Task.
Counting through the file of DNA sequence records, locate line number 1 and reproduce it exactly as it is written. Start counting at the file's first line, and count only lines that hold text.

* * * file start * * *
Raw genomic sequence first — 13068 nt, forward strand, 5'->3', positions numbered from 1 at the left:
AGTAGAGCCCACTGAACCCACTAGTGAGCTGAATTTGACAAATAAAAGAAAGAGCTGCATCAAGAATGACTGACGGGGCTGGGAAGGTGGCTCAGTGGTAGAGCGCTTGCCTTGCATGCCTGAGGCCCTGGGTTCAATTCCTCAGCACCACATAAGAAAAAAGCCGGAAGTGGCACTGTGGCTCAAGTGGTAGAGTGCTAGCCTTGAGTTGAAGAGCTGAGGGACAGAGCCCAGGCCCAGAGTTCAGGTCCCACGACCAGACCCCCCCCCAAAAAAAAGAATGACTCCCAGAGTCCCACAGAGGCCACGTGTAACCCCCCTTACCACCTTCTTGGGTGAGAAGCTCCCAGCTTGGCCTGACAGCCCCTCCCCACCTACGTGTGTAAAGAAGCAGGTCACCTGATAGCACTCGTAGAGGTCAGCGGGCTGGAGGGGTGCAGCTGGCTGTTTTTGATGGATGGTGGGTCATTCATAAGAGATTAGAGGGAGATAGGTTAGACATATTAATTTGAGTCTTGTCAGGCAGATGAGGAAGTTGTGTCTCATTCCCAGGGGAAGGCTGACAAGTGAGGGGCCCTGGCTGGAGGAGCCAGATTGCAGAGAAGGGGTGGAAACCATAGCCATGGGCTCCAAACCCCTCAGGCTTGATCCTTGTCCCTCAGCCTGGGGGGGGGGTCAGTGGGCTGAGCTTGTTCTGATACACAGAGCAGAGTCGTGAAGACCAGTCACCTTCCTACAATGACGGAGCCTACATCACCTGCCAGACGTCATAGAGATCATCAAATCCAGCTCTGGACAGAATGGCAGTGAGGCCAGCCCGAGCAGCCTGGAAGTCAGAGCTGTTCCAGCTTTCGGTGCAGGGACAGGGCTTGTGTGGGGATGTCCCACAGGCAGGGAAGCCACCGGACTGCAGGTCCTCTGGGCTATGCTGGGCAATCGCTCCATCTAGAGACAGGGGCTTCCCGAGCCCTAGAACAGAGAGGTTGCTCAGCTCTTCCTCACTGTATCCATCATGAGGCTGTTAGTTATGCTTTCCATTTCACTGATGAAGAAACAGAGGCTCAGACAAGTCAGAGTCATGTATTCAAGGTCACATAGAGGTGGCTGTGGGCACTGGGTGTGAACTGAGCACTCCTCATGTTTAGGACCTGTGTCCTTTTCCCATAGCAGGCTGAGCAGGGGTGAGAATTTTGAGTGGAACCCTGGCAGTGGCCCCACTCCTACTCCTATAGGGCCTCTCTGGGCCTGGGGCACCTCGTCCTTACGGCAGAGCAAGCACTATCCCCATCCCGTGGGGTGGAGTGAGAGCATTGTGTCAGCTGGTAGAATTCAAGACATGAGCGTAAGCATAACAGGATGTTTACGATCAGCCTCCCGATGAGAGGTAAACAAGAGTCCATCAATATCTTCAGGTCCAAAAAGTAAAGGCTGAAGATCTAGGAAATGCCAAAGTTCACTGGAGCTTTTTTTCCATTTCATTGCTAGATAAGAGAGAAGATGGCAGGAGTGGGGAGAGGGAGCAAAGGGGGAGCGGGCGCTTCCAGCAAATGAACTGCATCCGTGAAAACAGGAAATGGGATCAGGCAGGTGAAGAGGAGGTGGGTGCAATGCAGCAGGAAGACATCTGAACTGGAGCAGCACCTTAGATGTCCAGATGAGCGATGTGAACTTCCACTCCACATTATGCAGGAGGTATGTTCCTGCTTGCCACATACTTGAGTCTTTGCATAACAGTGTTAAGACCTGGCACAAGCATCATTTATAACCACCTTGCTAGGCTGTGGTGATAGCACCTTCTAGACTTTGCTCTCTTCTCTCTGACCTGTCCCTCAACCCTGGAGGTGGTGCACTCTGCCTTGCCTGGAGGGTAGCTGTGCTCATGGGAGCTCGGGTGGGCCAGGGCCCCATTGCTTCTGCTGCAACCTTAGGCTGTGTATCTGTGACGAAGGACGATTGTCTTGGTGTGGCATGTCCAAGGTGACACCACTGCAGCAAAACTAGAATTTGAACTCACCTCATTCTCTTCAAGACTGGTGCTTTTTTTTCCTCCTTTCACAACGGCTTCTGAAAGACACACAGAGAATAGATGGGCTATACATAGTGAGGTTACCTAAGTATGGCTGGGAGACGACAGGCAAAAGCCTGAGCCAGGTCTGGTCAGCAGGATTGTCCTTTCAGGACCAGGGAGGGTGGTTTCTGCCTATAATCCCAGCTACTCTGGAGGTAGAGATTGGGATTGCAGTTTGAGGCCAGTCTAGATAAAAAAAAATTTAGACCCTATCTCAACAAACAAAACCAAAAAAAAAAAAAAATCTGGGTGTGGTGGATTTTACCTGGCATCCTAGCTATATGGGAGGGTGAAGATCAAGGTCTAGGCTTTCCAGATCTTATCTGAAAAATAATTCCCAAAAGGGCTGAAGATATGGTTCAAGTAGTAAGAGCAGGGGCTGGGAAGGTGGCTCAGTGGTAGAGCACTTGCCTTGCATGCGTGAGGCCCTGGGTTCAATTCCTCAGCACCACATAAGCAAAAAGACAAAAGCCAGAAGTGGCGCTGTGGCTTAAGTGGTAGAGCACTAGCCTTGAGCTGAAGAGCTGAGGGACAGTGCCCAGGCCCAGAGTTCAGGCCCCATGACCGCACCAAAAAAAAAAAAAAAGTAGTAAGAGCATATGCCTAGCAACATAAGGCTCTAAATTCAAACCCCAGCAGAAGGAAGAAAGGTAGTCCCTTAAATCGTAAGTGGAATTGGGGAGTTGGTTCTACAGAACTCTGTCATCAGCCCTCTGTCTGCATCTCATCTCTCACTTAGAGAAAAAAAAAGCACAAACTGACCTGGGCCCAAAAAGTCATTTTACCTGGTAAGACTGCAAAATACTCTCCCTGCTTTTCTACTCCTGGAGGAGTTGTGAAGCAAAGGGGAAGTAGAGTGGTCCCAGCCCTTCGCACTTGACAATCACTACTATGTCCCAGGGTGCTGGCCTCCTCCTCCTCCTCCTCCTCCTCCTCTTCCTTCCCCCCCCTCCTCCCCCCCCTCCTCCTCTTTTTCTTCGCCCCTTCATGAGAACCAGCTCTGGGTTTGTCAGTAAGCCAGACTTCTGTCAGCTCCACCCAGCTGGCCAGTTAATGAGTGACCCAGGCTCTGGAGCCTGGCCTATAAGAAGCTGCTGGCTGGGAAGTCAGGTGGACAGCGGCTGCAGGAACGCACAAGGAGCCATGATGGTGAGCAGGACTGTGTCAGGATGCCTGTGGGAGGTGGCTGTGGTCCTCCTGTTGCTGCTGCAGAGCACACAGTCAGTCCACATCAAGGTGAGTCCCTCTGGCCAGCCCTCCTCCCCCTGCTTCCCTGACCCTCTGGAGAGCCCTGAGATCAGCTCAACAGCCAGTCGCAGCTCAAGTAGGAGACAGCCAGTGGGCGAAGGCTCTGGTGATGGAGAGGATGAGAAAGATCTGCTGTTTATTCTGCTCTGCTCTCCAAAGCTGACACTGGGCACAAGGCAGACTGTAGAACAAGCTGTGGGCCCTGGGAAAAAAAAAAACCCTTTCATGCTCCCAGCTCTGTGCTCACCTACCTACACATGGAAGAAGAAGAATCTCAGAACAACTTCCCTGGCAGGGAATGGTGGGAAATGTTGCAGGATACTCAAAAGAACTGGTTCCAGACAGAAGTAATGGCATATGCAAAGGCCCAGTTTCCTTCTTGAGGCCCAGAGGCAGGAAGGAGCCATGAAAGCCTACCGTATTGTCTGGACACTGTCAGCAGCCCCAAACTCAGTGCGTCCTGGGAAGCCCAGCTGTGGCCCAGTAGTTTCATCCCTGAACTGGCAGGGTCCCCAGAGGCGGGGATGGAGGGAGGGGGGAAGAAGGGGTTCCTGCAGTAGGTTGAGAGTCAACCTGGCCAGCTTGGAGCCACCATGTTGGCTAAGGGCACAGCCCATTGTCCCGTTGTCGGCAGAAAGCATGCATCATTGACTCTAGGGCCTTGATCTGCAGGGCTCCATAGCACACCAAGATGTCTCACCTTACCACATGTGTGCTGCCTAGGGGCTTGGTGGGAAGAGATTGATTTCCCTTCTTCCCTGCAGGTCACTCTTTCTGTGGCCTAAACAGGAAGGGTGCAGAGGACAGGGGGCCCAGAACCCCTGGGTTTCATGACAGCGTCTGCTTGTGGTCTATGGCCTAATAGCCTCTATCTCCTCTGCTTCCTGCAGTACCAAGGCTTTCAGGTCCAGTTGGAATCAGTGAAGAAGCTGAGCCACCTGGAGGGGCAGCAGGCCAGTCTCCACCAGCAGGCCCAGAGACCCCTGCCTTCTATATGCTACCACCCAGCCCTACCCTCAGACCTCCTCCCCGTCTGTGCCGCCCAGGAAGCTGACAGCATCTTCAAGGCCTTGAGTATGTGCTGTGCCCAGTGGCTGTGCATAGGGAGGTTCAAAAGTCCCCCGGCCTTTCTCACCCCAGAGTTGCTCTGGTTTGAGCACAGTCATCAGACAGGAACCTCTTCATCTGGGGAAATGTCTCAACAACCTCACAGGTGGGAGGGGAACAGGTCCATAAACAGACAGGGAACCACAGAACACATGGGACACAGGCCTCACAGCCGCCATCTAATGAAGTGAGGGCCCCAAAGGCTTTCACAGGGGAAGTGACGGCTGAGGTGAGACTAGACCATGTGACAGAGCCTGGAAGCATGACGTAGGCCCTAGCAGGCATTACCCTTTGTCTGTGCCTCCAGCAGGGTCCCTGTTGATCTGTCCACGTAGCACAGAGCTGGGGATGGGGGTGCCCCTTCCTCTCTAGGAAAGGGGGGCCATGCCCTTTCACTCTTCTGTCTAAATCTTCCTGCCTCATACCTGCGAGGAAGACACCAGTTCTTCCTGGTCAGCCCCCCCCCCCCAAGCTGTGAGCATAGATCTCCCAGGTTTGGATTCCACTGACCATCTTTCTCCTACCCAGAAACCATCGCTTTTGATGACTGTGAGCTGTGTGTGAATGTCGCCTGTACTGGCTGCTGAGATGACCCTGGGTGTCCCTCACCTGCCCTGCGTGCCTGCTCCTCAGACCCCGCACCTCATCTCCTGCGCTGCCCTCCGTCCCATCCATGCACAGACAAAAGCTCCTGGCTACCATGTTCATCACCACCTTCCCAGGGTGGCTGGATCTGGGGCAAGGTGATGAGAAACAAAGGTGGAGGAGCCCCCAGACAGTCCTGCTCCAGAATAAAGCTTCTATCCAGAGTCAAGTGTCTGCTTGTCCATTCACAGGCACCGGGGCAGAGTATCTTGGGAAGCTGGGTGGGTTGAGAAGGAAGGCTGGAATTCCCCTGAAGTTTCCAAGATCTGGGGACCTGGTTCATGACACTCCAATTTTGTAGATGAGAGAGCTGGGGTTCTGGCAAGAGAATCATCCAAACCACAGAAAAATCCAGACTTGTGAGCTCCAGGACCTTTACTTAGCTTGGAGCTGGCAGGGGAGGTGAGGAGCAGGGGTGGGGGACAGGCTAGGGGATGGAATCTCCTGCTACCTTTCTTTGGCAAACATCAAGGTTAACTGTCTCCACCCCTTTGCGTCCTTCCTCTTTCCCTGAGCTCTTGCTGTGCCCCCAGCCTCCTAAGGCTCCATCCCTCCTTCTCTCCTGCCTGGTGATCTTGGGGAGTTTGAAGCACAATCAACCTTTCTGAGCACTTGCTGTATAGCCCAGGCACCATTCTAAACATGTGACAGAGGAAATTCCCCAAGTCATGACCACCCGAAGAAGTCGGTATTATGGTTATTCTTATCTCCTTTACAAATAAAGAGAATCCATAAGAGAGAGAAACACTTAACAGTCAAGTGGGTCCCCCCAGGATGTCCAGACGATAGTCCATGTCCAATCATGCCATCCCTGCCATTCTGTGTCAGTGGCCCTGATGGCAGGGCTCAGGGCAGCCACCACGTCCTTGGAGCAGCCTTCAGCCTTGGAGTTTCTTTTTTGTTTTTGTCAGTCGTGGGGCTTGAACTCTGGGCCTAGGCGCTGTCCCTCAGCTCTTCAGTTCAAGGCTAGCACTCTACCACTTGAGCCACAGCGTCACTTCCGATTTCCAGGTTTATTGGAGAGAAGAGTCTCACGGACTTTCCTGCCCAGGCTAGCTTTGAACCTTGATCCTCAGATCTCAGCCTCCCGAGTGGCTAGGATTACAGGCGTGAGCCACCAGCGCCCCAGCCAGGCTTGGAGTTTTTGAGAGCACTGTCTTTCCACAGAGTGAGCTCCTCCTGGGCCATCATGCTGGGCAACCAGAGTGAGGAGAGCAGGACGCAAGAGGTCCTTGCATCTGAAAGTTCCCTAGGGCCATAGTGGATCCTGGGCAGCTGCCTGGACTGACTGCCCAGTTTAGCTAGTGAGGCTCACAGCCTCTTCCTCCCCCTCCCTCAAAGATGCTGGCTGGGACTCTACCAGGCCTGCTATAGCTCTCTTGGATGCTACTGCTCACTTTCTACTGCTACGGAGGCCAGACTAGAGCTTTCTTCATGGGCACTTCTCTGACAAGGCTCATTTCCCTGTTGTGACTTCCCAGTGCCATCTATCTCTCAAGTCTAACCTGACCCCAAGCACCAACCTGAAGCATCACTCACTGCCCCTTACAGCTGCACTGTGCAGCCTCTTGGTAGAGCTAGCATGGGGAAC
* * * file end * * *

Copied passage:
Raw genomic sequence first — 13068 nt, forward strand, 5'->3', positions numbered from 1 at the left: